January 22, 2013
WASHINGTON—The National Health Law Program (NHeLP) joins health and women’s advocacy organizations around the country today in recognizing the 40th anniversary of Roe v. Wade, the historic Supreme Court decision protecting a woman’s right to decide whether, or when, to become a parent.
While Roe remains an important legal landmark and victory for women, more must be done to make reproductive rights a meaningful reality. “Unfortunately, 40 years after Roe, women still do not have access to the full range of reproductive health services they need, including abortion,” said Emily Spitzer, NHeLP executive director. “Lawmakers at the state and federal levels have launched a record number of attacks on women’s health in recent years, including efforts to restrict access to and insurance coverage for abortion and contraception.”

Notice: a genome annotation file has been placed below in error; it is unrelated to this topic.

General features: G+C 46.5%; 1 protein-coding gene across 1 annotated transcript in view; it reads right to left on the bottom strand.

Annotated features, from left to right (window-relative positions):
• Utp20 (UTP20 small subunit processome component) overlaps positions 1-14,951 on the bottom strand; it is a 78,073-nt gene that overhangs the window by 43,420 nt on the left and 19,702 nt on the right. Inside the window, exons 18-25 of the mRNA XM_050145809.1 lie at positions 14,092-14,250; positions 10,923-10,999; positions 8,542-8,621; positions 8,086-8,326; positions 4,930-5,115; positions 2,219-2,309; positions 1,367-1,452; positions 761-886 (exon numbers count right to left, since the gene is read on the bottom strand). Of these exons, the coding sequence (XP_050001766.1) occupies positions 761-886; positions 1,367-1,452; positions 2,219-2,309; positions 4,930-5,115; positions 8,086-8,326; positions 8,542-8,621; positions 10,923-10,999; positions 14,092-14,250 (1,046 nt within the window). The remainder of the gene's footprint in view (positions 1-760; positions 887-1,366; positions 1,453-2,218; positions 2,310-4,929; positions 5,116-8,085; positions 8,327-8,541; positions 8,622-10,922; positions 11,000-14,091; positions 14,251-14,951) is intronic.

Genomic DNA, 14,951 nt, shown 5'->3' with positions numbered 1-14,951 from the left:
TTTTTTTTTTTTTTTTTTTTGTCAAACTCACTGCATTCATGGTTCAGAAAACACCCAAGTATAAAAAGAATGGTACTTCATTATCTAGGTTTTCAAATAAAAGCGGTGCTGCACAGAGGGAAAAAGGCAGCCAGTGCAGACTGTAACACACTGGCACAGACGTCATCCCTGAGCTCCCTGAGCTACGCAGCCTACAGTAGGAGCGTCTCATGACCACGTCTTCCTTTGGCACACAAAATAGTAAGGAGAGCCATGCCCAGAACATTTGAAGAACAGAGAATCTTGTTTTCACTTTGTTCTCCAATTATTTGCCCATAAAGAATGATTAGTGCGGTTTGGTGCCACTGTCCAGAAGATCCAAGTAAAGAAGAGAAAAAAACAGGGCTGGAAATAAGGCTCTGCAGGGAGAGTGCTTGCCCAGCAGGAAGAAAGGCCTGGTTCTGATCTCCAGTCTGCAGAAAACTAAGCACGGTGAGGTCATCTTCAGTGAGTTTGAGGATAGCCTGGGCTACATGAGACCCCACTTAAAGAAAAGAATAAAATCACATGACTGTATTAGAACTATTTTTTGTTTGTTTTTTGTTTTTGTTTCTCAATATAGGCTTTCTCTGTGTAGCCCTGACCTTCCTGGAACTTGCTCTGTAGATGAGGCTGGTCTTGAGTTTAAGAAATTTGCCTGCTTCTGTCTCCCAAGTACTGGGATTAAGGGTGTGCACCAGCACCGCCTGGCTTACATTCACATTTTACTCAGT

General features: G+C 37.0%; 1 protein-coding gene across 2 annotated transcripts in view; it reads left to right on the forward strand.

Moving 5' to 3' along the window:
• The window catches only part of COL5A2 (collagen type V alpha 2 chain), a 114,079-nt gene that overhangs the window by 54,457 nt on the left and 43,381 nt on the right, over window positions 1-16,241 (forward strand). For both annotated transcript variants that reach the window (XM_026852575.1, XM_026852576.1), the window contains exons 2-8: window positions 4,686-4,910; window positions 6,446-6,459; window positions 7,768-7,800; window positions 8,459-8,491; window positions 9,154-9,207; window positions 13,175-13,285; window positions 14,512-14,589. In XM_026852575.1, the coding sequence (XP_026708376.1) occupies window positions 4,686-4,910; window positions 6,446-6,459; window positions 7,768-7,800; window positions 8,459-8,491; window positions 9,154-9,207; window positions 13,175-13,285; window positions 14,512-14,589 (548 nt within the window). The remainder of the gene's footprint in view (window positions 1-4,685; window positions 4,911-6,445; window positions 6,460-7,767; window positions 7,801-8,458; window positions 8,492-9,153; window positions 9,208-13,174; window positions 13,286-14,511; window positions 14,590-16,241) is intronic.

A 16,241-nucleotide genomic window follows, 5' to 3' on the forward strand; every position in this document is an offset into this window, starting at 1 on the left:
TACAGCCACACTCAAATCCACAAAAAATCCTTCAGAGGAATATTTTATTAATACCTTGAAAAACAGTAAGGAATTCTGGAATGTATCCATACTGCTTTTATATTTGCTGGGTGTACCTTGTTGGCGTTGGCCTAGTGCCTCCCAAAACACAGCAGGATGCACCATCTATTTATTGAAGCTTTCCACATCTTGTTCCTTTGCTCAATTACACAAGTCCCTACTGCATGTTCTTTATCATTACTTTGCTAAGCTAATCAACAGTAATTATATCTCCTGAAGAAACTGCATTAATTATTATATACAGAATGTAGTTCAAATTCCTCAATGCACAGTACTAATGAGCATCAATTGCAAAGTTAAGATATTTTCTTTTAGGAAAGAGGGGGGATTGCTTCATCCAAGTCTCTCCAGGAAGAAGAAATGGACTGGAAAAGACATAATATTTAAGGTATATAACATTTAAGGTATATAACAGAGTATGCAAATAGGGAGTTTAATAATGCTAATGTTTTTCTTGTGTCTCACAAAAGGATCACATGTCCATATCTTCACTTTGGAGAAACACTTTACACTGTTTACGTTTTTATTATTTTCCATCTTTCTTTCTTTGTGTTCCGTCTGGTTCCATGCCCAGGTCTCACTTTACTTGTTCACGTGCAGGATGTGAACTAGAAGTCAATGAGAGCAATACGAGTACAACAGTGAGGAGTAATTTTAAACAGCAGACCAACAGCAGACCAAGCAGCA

Barriers to abortion services, including bans on public and private insurance coverage, unreasonable restrictions on providers, arbitrary waiting periods, and cost, are still significant challenges for women. The problem is particularly acute for low-income women who rely on federally funded health programs like Medicaid. The Hyde Amendment severely restricts federal funding for abortion services, and deprives low-income women of the means and dignity to make personal decisions about childbearing. Without public funding, the “right” promised by Roe is out of reach for many women.
All women should have access to a full range of quality reproductive health services, including abortion, regardless of whether they have public or private insurance. NHeLP actively defends women’s health and the integrity of the Medicaid program, works to protect the advances made by the Affordable Care Act, fights attacks at the federal level, and combats refusal clauses that aim to restrict women’s care. NHeLP recently joined 72 allies in asking President Obama to keep his federal budget for 2014 free of abortion restrictions.
Read more about how President Obama can fulfill the spirit of Roe in his upcoming budget in Emily Spitzer’s latest Huffington Post blog post.
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